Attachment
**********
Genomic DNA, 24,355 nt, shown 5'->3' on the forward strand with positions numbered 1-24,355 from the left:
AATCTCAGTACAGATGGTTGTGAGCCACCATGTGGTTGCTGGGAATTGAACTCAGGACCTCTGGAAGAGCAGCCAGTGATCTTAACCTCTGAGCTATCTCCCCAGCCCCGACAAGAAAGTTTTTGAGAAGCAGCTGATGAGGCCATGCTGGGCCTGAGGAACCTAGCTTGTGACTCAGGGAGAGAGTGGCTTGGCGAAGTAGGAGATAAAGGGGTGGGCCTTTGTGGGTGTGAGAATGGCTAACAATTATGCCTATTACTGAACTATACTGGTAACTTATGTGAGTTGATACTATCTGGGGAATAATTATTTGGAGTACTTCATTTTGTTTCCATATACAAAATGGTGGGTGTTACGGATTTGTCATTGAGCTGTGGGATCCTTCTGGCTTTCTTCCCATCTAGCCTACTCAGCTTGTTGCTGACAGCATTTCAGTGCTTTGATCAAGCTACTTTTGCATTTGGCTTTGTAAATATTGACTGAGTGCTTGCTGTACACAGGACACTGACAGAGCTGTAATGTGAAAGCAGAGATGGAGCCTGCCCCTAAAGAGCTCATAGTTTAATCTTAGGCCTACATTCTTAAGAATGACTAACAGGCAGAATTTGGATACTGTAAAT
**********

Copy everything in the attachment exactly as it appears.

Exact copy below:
Genomic DNA, 24,355 nt, shown 5'->3' on the forward strand with positions numbered 1-24,355 from the left:
AATCTCAGTACAGATGGTTGTGAGCCACCATGTGGTTGCTGGGAATTGAACTCAGGACCTCTGGAAGAGCAGCCAGTGATCTTAACCTCTGAGCTATCTCCCCAGCCCCGACAAGAAAGTTTTTGAGAAGCAGCTGATGAGGCCATGCTGGGCCTGAGGAACCTAGCTTGTGACTCAGGGAGAGAGTGGCTTGGCGAAGTAGGAGATAAAGGGGTGGGCCTTTGTGGGTGTGAGAATGGCTAACAATTATGCCTATTACTGAACTATACTGGTAACTTATGTGAGTTGATACTATCTGGGGAATAATTATTTGGAGTACTTCATTTTGTTTCCATATACAAAATGGTGGGTGTTACGGATTTGTCATTGAGCTGTGGGATCCTTCTGGCTTTCTTCCCATCTAGCCTACTCAGCTTGTTGCTGACAGCATTTCAGTGCTTTGATCAAGCTACTTTTGCATTTGGCTTTGTAAATATTGACTGAGTGCTTGCTGTACACAGGACACTGACAGAGCTGTAATGTGAAAGCAGAGATGGAGCCTGCCCCTAAAGAGCTCATAGTTTAATCTTAGGCCTACATTCTTAAGAATGACTAACAGGCAGAATTTGGATACTGTAAAT